in a North Vietnamese prison camp
after being shot down in October,
1967, and was released last March.
Warner is also a self-styled lec-
turer. When he started at the Uni-
versity in the fall he noticed the
signs that the College Republi-
cans had put up on campus.
He became interested, and got
in touch with the head of that or-
ganization, Al Harris.
WHEN HARRIS suggested that
he speak, Warner consented.
Warner spoke last night to a
small crowd at the Modern Lan-
guage Bldg. on the relationship be-
tween partisan excesses and politi-
cal intolerance, concentrating on
political prisoners - a category in
which he places himself.
He opened his remarks with a
staunch defense of classical demo-
cluded that political prisoners were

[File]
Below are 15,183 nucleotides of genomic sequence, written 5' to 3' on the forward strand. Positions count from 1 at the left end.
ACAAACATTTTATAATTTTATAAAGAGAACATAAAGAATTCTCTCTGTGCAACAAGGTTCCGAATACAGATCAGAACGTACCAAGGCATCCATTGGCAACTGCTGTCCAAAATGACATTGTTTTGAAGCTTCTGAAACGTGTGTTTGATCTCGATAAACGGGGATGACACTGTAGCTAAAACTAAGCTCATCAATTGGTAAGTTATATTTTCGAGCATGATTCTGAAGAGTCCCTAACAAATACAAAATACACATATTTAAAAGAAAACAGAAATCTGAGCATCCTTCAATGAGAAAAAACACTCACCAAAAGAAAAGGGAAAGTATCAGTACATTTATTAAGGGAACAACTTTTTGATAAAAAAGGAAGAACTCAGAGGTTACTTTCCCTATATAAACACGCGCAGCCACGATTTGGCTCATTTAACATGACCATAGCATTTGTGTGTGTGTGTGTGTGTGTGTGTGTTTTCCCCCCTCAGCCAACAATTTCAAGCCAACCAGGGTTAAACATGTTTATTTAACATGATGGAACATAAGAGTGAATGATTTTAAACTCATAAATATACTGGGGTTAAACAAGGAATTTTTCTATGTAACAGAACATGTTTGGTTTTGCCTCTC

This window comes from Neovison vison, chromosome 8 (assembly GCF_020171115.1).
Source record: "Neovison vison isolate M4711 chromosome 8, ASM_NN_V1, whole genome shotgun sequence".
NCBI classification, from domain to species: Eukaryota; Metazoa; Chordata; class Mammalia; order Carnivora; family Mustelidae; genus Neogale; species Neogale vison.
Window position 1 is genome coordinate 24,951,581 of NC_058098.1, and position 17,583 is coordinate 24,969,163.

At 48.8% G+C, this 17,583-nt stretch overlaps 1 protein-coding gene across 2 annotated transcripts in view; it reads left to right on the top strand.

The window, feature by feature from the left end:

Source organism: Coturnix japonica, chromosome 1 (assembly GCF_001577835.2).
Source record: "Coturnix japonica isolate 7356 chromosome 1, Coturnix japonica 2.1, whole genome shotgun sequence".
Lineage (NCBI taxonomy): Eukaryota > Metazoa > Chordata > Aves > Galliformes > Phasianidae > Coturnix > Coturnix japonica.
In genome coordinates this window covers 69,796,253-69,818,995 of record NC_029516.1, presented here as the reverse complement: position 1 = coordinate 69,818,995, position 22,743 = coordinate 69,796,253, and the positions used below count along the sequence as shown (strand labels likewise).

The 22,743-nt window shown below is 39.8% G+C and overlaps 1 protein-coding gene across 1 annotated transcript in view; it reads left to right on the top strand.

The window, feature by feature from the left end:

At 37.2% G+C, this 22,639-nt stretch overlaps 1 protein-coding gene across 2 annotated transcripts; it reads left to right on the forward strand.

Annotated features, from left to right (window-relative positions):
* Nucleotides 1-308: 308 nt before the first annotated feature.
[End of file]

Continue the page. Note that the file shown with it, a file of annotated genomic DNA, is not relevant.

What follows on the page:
the ultimate extension of this.
"Political prisoners means that
a government hassstotally lost its
ability to allow dissent. It's wrong
wherever it is," he said.
"To ignore the errors of our al-
lies and to make excuses for them
leads to more excuses and finally
to weakening our own moral po-
sition," he added.
WARNER ALSO RECOUNTED
some of the horror stories that had
happened to him and those he knew
of while he was in the custody of
the North Vietnamese.
He said that the treatment he re-
ceived was worse than the con-
ditions in the "tiger cages" in
He told of small children being
tortured, and of harsh treatment
at the hands of his captors.
Warner stressed throughout his
remarks that any injustice must
not be ignored, and he concluded
his remarks on this note, saying,
"We must oppose every transgres-
sion on human liberty.",